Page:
## Pointers draft

Despite pedants, pointers are useful and interesting and if you don’t understand them, you don’t really get what’s going on in a computer. Think of memory as a function $M: N\to N$ where $N$ is the set of non-negative integers. When we build physical memories, there are limits on both domain and range, but let’s ignore that for now. We can call the elements of the domain “addresses” and the elements of the range “contents”, but  they are both just non-negative integers.   A list of numbers, maybe phone numbers, could be in memory as a sequence. Perhaps $M(x_0), M(x_0 +1) \dots M(x_0 +k)$ is the list.

 x0 2125551212 x0+1 3015551212 x0+2 7125551212 … x0+k 5125551212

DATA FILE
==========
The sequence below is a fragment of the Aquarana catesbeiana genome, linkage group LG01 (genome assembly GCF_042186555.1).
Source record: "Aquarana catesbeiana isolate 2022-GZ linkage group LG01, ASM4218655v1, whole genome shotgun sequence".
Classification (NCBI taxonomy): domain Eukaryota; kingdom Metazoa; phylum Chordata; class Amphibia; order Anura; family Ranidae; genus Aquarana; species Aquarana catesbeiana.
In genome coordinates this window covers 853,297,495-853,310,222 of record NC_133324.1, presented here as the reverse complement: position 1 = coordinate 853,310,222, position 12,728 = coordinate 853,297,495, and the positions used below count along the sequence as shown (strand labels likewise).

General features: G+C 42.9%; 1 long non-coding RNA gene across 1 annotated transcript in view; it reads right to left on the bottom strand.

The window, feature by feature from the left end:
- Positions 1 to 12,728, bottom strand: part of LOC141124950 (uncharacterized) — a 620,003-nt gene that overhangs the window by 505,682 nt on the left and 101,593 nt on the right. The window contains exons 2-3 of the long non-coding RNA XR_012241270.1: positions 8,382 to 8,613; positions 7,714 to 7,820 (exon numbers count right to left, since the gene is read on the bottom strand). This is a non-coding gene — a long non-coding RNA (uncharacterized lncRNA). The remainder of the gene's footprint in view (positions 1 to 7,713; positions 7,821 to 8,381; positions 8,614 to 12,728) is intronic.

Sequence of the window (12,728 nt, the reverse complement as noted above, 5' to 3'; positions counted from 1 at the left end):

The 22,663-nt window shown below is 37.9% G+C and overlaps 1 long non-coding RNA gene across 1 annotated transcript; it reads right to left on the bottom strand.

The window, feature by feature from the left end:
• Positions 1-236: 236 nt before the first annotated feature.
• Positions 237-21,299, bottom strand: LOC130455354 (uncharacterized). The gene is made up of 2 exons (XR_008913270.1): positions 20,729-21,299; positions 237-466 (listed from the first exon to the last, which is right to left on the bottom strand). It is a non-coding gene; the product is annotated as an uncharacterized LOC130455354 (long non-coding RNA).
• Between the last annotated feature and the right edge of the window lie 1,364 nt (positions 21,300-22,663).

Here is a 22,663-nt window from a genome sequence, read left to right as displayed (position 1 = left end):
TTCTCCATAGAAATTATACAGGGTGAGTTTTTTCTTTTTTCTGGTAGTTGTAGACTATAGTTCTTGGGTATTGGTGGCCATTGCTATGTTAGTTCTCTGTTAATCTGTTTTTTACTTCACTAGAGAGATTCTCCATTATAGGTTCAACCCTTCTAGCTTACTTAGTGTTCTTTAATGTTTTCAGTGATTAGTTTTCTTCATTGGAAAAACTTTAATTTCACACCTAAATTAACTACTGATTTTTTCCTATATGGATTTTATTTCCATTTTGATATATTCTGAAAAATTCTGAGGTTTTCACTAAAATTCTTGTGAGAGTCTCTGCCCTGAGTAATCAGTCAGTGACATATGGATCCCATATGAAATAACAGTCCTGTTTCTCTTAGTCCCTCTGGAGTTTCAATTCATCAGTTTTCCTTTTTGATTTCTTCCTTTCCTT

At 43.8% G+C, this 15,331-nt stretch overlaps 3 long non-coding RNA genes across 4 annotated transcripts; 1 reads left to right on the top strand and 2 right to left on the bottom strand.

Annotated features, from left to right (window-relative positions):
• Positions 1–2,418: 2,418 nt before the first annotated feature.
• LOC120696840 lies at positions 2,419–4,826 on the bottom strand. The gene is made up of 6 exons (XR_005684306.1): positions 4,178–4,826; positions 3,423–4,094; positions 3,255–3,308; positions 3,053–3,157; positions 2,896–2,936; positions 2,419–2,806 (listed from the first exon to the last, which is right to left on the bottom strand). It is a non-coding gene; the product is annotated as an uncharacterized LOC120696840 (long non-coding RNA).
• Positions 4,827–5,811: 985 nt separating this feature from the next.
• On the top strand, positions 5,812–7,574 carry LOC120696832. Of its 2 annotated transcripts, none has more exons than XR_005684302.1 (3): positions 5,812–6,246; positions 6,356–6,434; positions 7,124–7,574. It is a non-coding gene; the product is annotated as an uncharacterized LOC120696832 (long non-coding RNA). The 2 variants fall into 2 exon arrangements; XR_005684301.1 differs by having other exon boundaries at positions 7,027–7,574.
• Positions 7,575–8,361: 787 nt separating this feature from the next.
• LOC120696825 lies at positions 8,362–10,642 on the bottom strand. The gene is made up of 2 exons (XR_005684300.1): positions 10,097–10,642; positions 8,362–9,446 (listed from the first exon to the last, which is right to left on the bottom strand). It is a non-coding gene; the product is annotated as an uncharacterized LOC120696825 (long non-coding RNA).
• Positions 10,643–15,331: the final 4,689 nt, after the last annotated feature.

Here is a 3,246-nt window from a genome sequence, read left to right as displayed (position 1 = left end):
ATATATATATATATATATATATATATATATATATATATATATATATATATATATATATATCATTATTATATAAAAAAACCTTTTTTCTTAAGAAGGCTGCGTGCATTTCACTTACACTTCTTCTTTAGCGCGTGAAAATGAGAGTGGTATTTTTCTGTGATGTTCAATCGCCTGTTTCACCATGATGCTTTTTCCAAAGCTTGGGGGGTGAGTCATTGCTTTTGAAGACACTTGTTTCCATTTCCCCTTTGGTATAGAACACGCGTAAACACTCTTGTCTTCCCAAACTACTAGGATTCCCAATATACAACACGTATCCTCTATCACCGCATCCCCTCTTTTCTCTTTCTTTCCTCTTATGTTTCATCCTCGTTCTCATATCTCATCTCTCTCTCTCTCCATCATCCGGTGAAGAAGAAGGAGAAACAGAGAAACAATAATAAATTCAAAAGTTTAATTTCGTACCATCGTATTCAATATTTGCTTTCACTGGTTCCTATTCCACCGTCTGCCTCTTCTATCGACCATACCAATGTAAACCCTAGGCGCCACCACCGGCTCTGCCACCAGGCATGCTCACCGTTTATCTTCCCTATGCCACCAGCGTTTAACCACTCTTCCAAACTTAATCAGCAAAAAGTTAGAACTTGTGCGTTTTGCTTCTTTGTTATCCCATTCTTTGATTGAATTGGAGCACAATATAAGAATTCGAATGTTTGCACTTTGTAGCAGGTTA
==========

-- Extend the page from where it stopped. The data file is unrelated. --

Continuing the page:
Alternatively, that data could be scattered around memory in pairs of phone number and address of next phone number. Address and contents are just numbers. The memory may have contents $M(x_0)$ that is an address of other contents: $M(M(x_0))$ is a perfectly reasonable expression. Here we are using the contents at one address to “point to” contents at another address. If $y_0$ is the address of the first such pair, the next pair is at $y_1 = M(y_0 +1)$ and the next after that is at $y_2 = M(y_1 +1)$. To make this more comprehensible define $Y(0) = y_0$ and $Y(n+1) = M(Y(n) +1)$ Then $Y(i)$ is the address of the $i^{th}$ pair and the $i^{th}$ phone number is $M(Y(i))$. The list of phone numbers is $M(Y(0)),\dots M(Y(k))$. It’s easy to screw this up (as the pedants note). If $M(Y(i)+1)$ is not the right address of the next element, following the chain could end up making a random tour of memory that would pull up who-knows-what as phone numbers.